4 magickal and medicinal things you might not know about cedar

it is no secret, if you’ve peeped at the products in my shop, that i love to incorporate cedar into pretty much everything i can, in some way.

the reason for that is it is just a really damn all-around amazing substance when it comes to protection, abundance, healing, clearing, banishing, recovery, love, and even spiritual growth.

cedar has long been used by countless peoples for all those purposes and more, as far back as written history has recorded. and its popularity is justified. this tree is super high vibe and, quite frankly, pretty fucking magickal.


cedar belongs to the pine family, and has a scent that is similar, yet a little softer on the olfactory senses, not quite as sharp. all four varieties of cedar trees are coniferous and evergreen.

they tend to grow in mountainous regions, and can be found throughout earth’s regions where those mountains have formed.

cedar trees can be found as revered, sacred, or holy trees in places like the pacific northwest of the US, the middle east, and the indian subcontinent, where you can find their likeness on flags (e.g. lebanon) and in religious ceremonies (e.g. to the god Shiva, who was said to frequent cedar forests).

cedar forests in mesopotamia were said to have been fought over as living places by gods and demi-gods, and even gilgamesh was said to have built his city of cedar wood.

cedar has been used the world over to make everything from tools, to buildings, canoes and ships, to clothing fiber, textiles, food, and medicine, to name a few.



cedars are known for their incredibly long lifespans – thousands of years if left undisturbed by humans and industrial expansion.

it is because of this incredible longevity that they are said to confer prosperity and long, healthy life on those who worship or hold them sacred.

the entire part of the tree has been harvested by humans for millenia and used for medicinal and spiritual purposes, including the wood, bark, roots, branches, and leaves.


native peoples in north america used cedar for smudging*, a practice of burning dried plant matter to remove negative vibes, evil spirits, or to purify the energy in a space.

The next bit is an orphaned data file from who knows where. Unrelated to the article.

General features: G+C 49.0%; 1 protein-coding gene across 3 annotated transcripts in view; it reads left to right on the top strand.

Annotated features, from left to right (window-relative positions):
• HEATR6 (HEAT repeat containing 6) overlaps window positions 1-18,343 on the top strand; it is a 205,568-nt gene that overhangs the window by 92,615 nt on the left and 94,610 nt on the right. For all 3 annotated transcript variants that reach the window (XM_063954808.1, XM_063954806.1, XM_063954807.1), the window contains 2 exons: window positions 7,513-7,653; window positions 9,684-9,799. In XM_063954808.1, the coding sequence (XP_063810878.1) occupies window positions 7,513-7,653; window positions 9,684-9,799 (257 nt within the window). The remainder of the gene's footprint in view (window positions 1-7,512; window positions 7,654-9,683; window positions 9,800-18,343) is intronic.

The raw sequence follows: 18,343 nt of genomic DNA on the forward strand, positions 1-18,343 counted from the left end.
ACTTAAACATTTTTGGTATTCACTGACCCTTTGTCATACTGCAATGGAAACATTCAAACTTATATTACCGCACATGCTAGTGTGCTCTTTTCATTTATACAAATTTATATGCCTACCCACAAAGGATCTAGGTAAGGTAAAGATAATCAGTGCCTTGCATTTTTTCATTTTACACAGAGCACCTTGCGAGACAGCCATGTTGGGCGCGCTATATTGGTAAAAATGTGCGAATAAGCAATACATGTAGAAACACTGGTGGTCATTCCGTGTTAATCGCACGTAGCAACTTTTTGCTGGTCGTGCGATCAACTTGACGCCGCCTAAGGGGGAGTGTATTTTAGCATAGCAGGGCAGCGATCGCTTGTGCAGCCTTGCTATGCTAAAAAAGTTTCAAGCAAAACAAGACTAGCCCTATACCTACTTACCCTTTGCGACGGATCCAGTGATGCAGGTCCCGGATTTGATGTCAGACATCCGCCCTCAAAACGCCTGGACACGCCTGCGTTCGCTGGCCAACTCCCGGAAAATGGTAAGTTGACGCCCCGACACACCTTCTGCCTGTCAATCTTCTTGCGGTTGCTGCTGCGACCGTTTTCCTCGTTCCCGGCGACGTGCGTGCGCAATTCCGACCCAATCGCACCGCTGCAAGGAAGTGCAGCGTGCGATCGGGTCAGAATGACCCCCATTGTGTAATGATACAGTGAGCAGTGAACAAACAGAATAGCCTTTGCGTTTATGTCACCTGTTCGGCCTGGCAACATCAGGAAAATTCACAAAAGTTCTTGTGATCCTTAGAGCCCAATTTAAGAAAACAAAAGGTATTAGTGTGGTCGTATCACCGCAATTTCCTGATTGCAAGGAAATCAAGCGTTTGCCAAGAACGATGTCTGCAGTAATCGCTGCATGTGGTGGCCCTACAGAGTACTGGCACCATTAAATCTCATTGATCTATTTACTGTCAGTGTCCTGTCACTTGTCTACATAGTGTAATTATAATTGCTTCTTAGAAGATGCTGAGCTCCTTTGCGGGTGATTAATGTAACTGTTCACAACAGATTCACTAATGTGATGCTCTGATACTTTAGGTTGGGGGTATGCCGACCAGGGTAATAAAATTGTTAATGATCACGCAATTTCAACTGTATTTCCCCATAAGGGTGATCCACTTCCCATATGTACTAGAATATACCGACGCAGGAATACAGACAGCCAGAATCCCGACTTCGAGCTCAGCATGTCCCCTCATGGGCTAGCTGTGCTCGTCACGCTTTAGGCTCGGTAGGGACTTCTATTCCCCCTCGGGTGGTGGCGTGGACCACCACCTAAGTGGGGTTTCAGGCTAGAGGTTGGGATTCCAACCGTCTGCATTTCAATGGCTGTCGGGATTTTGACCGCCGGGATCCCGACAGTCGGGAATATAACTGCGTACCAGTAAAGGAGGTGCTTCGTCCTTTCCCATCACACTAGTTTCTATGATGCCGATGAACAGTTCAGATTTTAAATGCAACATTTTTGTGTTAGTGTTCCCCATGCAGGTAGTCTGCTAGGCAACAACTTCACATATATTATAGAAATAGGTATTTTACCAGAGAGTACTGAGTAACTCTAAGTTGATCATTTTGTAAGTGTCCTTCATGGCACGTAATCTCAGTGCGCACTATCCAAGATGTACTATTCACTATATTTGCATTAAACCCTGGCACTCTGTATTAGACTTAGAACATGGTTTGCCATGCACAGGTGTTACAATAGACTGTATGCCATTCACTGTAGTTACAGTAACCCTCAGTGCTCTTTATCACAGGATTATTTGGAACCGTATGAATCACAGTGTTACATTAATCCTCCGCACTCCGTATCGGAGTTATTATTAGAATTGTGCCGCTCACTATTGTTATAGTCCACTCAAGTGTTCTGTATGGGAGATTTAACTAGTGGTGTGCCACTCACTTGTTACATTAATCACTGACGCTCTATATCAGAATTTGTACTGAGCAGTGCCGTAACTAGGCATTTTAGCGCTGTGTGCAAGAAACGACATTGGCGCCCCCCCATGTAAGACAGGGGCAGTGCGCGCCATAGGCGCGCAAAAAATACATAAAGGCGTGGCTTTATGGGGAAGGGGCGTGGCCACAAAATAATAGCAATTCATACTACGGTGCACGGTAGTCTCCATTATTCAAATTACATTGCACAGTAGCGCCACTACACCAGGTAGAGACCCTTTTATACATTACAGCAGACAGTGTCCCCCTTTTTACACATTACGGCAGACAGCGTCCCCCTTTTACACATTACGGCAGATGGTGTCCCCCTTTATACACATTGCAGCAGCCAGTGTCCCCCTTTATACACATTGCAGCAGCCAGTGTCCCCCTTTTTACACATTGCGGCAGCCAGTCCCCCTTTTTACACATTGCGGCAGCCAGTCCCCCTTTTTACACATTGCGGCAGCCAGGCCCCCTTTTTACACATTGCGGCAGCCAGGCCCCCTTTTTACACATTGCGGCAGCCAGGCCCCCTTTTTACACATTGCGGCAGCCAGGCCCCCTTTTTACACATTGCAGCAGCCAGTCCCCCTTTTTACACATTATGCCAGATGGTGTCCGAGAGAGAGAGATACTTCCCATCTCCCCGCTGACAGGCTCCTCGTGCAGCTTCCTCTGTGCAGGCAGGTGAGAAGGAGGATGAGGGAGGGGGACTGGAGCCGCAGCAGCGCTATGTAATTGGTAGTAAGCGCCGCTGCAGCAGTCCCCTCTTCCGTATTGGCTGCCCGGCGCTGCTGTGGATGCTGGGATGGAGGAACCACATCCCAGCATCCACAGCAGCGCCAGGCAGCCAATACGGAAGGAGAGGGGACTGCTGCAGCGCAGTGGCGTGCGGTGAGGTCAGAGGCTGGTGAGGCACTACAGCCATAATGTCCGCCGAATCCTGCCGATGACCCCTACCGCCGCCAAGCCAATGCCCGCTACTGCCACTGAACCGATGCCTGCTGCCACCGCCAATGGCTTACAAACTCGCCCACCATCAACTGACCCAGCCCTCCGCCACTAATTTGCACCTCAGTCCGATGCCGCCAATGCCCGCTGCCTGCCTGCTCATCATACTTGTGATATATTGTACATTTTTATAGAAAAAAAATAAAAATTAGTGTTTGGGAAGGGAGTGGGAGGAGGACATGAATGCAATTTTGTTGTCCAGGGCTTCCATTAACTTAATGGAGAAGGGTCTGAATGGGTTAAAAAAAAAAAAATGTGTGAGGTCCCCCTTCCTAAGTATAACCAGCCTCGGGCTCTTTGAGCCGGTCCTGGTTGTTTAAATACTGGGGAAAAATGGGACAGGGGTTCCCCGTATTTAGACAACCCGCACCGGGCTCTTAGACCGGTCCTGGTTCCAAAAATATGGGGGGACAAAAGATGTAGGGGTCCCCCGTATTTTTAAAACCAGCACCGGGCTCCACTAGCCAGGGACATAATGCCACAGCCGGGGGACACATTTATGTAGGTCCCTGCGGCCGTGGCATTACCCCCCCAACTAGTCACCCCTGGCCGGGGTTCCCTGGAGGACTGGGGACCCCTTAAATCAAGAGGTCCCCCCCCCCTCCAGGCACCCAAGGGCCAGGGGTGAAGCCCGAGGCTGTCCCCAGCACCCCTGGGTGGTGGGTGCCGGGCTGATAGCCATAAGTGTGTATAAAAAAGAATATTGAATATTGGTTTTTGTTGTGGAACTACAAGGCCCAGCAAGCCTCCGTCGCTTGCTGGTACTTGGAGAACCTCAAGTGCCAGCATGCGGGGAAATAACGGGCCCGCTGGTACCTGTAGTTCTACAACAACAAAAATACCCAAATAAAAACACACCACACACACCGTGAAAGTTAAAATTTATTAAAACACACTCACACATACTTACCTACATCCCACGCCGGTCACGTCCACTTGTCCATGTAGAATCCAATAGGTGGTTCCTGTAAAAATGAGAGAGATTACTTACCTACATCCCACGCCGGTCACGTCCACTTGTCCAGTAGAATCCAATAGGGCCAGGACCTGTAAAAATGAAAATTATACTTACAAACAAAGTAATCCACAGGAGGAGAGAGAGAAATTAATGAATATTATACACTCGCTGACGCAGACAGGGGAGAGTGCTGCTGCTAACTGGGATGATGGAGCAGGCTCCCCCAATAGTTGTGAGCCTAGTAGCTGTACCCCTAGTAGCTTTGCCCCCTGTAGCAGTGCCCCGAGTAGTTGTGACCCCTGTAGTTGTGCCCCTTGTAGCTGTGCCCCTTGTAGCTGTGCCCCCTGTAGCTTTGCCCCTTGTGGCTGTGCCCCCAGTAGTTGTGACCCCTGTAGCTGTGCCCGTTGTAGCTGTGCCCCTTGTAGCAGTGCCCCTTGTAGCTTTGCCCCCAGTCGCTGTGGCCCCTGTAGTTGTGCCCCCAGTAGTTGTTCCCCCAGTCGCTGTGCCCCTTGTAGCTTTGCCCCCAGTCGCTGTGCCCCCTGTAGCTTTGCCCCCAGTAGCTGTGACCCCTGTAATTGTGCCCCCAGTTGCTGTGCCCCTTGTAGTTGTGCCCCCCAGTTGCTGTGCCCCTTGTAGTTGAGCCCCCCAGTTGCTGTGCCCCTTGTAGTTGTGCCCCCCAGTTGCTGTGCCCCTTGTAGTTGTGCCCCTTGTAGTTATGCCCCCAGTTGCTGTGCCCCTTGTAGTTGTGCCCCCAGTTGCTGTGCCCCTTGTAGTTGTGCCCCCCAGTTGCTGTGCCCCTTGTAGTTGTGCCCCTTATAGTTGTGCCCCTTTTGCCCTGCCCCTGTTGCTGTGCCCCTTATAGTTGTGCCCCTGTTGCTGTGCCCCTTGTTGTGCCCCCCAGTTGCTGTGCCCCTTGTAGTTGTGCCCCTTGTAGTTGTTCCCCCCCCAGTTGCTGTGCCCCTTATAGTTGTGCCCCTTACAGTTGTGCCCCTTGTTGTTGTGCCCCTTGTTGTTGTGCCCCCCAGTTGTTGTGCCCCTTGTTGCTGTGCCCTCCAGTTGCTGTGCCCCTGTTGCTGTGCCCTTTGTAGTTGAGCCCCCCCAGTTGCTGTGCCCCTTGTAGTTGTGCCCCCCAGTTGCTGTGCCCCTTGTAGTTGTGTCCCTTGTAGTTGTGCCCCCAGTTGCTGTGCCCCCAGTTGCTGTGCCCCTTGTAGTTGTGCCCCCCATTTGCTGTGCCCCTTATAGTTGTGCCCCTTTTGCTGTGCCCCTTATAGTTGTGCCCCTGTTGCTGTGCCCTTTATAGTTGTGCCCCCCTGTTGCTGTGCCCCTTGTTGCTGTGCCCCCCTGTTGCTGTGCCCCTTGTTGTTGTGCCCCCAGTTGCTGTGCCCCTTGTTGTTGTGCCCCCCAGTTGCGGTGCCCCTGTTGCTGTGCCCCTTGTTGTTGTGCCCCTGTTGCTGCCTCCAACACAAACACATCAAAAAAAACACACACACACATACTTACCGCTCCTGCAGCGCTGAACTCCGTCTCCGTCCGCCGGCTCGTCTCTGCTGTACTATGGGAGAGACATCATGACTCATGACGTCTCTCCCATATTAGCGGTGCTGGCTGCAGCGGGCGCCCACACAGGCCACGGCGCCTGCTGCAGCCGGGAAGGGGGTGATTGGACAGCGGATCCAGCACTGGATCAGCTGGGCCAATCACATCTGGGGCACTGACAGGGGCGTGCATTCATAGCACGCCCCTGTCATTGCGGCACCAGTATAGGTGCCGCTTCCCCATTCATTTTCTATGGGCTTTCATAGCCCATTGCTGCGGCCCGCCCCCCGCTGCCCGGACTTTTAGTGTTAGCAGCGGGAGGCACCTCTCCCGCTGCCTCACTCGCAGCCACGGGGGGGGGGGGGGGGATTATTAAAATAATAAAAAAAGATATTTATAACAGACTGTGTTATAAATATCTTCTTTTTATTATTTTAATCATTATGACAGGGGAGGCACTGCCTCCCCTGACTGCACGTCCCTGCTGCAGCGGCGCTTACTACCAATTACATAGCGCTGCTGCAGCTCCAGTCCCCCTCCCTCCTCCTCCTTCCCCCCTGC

both cedar wood and cedar branches/tips can be used to burn as incense or smudging, or, if you are not of native american heritage, you can refer to the practice as cedar clearing, or simply clearing.

*its important to note that the term smudging is specific to practices used by tribes and indigenous peoples of the americas, and should not be used to refer to all practices of burning herbs or plants for the same purpose, unless it is done by native peoples, as this is culturally appropriating a practice from native peoples

antimicrobial and insecticidal:

cedar wood and leaves are antibacterial and antifungal. the essential oil of cedar can be applied to surfaces or even skin (please dilute it appropriately- pure essential oil on skin may cause chemical burns if applied incorrectly). it can clear up infections and nail or skin fungus. it can even be applied topically to warts to gradually remove them!

burning cedar incense or wood/leaves can also clear microbes and mold spores from the air in a building.

you may also notice that a number of all natural pesticidal products are popping up these days with cedarwood essential oil in them, among other ingredients, as it repels insects, spiders, and other unwanted indoor pests. (i actually purchased one of these and it. really. works. the scent is quite powerful initially, but it dies down after a day or so, and then you can’t smell it, but the insects definitely can!).


in the clinical world, the term autophagy (auto: self; phagus/phagy: eating) is used to refer to the process in which some of our immune cells (macrophages) consume other cells, usually our own dead, aging, or diseased cells that need to be removed and cleared out.

autophagy is a necessary process and keeps us functioning smoothly, taking out the cellular trash, if you will, on a regular basis. a number of things can impair autophagy, though, and anything that uses up or otherwise takes up the time and attention of our macrophages (infections from bacteria, yeast, and viruses; toxin exposure; excess toxicants from food and environment) can make this system less efficient.

over time, those dying, diseased, or aging cells can become cancerous, and, without enough macrophages around to chew them up and take out the trash, can lead to tumors and other forms of malignancy.

cedar tea or cedar tincture can be used to stimulate macrophage activity and increase our body’s ability to take out that cellular trash.